Conflicts & War

India, China army commanders agree to disengage to end border standoff

New Delhi, Jun 23 (efe-epa).- The Indian army chief on Tuesday embarked on a trip to Ladakh after military commanders from India and China agreed to “disengage” and put an end to an ongoing border stand-off in the Himalayan desert region that killed at least 20 Indian soldiers and wounded dozens in deadly hand-to-hand combat last week.

Indian Army sources told EFE that the consensus to disengage from points of confrontation was reached during a meeting between Indian and Chinese corps commanders on Monday.

“The corps commander level talks (…) were held in a cordial, positive, and constructive atmosphere. There was a mutual consensus to disengage,” a source said, requesting not to be named due to the sensitivity of the matter.

“Modalities for disengagement from all friction areas in eastern Ladakh were discussed and will be taken forward by both the sides,” said the source.

The meeting between Lt. Gen. Harinder Singh, the commander of India’s 14 Corps, and Maj, Gen. Liu Lin, the commander of the Xinjiang Military District, was the second corp commander-level talks between the two sides since the standoff began in May.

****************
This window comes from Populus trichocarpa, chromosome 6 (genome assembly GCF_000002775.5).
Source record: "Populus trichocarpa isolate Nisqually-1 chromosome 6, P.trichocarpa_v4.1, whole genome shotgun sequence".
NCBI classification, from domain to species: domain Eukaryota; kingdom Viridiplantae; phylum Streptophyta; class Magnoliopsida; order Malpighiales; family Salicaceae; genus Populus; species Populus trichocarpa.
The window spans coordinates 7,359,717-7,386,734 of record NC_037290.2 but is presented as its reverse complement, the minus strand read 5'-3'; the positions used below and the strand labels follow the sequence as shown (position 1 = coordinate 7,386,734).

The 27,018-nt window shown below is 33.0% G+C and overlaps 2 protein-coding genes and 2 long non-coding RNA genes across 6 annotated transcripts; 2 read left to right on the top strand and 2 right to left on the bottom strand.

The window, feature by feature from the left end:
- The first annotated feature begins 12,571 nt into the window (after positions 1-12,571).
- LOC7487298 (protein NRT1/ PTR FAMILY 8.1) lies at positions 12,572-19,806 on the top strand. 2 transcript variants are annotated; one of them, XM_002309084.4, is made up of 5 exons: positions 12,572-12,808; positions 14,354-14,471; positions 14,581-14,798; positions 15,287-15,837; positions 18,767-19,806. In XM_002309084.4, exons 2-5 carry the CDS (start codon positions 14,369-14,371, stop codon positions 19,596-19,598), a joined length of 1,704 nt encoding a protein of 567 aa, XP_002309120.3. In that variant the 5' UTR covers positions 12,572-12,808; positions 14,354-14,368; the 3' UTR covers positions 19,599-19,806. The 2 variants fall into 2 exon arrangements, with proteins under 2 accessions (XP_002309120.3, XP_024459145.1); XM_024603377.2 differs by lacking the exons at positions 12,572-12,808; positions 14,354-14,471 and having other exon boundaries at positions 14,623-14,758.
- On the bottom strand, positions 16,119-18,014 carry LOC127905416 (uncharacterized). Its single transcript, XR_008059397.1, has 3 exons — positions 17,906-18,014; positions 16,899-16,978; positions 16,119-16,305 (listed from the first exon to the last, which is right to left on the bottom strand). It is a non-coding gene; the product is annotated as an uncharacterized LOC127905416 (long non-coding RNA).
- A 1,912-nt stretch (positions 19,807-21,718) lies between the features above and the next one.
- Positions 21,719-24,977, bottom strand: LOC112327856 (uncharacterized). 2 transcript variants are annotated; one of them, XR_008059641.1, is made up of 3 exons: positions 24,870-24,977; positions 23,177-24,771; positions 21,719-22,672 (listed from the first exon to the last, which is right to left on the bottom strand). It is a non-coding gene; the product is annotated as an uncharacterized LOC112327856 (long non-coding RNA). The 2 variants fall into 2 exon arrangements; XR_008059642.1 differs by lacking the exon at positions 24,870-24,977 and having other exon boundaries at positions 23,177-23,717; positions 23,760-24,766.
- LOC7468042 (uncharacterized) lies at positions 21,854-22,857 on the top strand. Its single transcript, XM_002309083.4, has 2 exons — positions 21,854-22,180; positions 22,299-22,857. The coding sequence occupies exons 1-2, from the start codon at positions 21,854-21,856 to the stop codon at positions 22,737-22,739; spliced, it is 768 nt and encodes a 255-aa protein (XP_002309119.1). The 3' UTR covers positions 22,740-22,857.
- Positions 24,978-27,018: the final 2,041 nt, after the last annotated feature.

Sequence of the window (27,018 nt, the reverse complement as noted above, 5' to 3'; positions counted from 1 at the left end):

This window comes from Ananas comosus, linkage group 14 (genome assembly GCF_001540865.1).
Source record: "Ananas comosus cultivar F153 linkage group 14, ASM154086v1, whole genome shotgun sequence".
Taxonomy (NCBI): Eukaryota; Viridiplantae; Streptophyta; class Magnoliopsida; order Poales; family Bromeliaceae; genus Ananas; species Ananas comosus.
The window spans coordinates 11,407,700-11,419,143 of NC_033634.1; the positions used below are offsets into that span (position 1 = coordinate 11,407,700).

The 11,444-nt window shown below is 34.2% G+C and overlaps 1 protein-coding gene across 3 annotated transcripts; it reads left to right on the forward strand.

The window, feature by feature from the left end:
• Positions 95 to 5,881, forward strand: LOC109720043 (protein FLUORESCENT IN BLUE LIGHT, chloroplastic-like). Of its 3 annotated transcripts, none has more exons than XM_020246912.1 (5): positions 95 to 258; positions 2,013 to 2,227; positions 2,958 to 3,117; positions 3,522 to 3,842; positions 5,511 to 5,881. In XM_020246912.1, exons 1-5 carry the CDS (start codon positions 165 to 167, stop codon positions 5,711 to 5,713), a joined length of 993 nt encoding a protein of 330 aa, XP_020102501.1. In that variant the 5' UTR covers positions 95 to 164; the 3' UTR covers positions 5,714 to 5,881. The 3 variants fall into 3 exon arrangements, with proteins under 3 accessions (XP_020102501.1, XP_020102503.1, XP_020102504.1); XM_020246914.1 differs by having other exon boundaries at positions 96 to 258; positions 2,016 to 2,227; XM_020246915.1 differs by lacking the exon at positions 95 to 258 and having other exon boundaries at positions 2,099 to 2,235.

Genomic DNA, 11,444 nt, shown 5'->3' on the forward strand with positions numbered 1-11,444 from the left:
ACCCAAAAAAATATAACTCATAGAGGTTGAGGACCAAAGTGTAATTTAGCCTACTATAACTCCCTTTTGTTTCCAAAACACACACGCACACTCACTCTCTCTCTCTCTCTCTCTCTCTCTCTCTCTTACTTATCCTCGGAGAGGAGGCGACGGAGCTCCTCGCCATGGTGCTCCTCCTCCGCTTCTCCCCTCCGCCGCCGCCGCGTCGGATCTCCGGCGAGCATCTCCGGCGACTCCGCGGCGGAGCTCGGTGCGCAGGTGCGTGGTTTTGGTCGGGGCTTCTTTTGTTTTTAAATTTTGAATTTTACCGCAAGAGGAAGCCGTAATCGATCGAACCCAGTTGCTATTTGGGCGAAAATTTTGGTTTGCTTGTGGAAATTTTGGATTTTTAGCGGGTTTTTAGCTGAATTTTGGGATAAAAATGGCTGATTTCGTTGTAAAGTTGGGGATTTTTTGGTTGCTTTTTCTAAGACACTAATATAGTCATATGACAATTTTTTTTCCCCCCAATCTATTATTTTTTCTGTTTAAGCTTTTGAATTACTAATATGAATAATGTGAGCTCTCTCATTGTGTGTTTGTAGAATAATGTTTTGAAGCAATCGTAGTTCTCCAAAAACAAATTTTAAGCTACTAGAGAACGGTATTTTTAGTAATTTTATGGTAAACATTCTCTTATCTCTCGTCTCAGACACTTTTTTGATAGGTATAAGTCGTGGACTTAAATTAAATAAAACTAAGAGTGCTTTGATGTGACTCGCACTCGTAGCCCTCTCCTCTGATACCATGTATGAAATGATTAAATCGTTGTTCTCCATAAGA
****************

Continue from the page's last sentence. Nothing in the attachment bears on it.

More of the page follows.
The two sides have been holding senior military-level talks to ease tensions on the borders that remain in alert in the wake of the worst military crisis in decades between the two nuclear-armed Asian giants.

As the tensions remain high, the Indian Army chief, General MM Naravane, is making a trip to Ladakh to discuss with ground commanders the stand-off with the Chinese military that has been going on for nearly two months.

Naravane, according to the sources, is also expected to review the defense preparedness and troop deployment across the Line of Actual Control, the de facto border that separates Ladakh in India’s extreme north from the arid desert area of Aksai Chin in the Chinese province of Xinjiang.

“(The) army chief will be visiting Ladakh for reviewing the ground situation, discuss, visit forward locations and interact with troops on the ground,” a defense ministry source said.

Both India and China have blamed each other for the violence and changing the status quo on the de facto border.

Violence on the night of Jun.15 marked an unprecedented border tension between the two neighbors locked in a bitter standoff after India allegedly started constructing roads and an airstrip in the disputed mountainous region, which is also claimed by Pakistan.

There have been reports of the two sides reinforcing their border defenses, raising fears about an extended military deadlock between the two. EFE-EPA

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